Inspired by the fortitude of this noble woman, Tone went forth on his perilous mission, and similarly the Young Ireland leaders, Mitchel and Smith O’Brien, were sustained by the courage of their nearest and dearest. “Eva,” the poetess of the Nation, gave her troth-plight to one who had prison and exile to face ere he could claim her hand. Other names recur to me—“Speranza”, with her lyric fire; Ellen O’Leary, fervent and still patient and wise; Fanny Parnell and her sister.
And what of the women of Ireland today? Shall they come short of the high ideal of the past, falter and fail, if devotion and sacrifice are required of them? Never: whilst they keep in memory and honor the illustrious ones of whom I have written. The name of Irishwoman today stands for steadfast virtue, for hospitality, for simple piety, for cheerful endurance, and in a changing world let us trust it is the will of God that in this there will be no change.
On Ethne, mother of St. Columcille: The Visions, Miracles, and Prophecies of St. Columba (Clarendon Press Series). On Ronnat: S. Mac an Bhaird, Life (in Irish) of Adamnan (Letterkenny); Reeves, St. Adamnan’s Life of St. Columba; The Mother of St. Adamnan, an old Gaelic text, ed. by Kuno Meyer (Berlin). On Gormlai: Thomas Concannon, Gormflath (in Irish; The Gaelic League, Dublin). On Granuaile: Elizabethan State Papers (Record Office Series); William O’Brien, A Queen of Men. On Ineen-Dubh: O’Clery’s Life of Red Hugh (contemporary), ed. by Denis Murphy, S. J. (Dublin, 1894); Standish O’Grady, The Flight of the Eagle, or Red Hugh’s Captivity. On Rose, wife of Owen Roe O’Neill, see references in Father Meehan’s The Flight of the Earls, and in Sir John Gilbert’s History of the Confederate War (Dublin, 1885). On the wife of Wolfe Tone, see Wolfe Tone’s Autobiography, ed. by R. Barry O’Brien (London, 1894). The American edition has a fuller account of Tone’s wife, her courage and devotion in educating her son, and her interviews with Napoleon, and life in America. The women of the United Irish period are fully dealt with in K. R. Madden’s Lives and Times of the United Irishmen. On Mary McCracken, see Mrs. Milligan Fox, The Annals of the Irish Harpers. On the women of the Young Ireland period, see C. Gavan Duffy’s Young Ireland (Dublin), and John O’Leary’s Fenians and Fenianism. On the women of Limerick, see Rev. James Dowd, Limerick and its Sieges (Limerick, 1890). For the women under Cromwellian Plantation persecutions and the Penal Laws, see Prendergast’s Cromwellian Settlement, Rev. Denis Murphy’s Cromwell in Ireland, and R. R. Madden’s History of the Penal Laws.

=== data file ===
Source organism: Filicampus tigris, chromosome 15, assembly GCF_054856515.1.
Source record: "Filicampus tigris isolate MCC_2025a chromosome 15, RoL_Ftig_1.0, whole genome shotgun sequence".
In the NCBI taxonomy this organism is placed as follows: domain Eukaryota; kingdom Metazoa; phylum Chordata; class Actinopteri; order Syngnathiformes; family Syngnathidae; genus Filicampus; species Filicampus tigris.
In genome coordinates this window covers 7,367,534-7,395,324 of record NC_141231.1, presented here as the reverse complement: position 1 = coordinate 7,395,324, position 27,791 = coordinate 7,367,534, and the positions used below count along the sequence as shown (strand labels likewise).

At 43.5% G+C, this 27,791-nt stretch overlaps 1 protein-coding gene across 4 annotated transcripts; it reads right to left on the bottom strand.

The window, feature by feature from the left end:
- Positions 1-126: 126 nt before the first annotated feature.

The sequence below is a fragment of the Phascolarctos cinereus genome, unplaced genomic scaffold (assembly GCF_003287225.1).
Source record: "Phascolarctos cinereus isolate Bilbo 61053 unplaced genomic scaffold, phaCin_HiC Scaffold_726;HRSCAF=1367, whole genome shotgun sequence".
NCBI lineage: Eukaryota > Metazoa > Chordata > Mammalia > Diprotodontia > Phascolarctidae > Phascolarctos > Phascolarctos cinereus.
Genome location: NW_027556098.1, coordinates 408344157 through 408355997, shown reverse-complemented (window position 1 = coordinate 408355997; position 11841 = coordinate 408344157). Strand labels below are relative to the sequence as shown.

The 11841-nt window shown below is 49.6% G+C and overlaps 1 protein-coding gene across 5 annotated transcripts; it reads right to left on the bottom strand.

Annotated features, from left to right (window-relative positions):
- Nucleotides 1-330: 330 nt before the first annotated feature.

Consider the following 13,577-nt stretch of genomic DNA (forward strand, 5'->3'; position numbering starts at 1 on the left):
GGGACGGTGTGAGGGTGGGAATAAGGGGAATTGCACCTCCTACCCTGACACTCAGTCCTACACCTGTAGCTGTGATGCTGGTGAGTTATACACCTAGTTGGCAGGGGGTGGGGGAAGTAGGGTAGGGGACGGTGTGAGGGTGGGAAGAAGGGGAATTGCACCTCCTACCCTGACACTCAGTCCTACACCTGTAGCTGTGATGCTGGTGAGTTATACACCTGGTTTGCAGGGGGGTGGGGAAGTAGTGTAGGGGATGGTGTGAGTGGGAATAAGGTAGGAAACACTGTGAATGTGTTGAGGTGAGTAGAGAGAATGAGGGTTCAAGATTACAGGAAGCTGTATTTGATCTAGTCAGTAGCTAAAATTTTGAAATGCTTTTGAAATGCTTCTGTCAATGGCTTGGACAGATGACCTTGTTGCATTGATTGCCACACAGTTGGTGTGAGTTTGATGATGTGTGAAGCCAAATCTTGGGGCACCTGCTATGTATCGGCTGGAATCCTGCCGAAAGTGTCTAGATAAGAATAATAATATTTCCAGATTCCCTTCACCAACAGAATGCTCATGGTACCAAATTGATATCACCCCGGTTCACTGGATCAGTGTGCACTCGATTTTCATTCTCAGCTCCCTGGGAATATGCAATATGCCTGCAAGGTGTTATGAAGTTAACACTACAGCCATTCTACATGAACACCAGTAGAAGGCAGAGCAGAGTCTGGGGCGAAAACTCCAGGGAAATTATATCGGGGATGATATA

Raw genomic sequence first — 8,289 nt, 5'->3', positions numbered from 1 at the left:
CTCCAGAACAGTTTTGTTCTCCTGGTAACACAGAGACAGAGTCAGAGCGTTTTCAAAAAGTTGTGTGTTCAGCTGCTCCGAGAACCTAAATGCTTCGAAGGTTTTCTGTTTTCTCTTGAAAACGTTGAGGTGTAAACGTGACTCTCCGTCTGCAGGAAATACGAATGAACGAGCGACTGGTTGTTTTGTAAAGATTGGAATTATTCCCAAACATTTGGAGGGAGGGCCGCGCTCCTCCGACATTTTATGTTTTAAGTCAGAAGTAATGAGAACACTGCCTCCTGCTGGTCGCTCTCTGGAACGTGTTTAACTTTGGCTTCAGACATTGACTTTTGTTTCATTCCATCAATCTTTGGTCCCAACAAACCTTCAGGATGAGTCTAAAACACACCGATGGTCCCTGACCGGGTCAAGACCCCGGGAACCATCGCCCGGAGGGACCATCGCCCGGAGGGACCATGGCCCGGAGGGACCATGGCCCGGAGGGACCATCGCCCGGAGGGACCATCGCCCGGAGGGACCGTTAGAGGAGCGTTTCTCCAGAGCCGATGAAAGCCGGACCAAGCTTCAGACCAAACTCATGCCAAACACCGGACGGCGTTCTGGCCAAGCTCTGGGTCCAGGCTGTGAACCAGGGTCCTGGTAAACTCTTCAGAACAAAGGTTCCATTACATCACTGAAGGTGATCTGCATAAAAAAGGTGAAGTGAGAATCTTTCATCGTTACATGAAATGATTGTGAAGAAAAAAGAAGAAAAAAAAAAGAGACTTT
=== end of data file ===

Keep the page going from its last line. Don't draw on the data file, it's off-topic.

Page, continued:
By LORD ASHBOURNE
[NOTE.—This chapter was written by Lord Ashbourne in French, because he is so strong an Irishman that he objects to write in English. The translation has been made by the Editors.]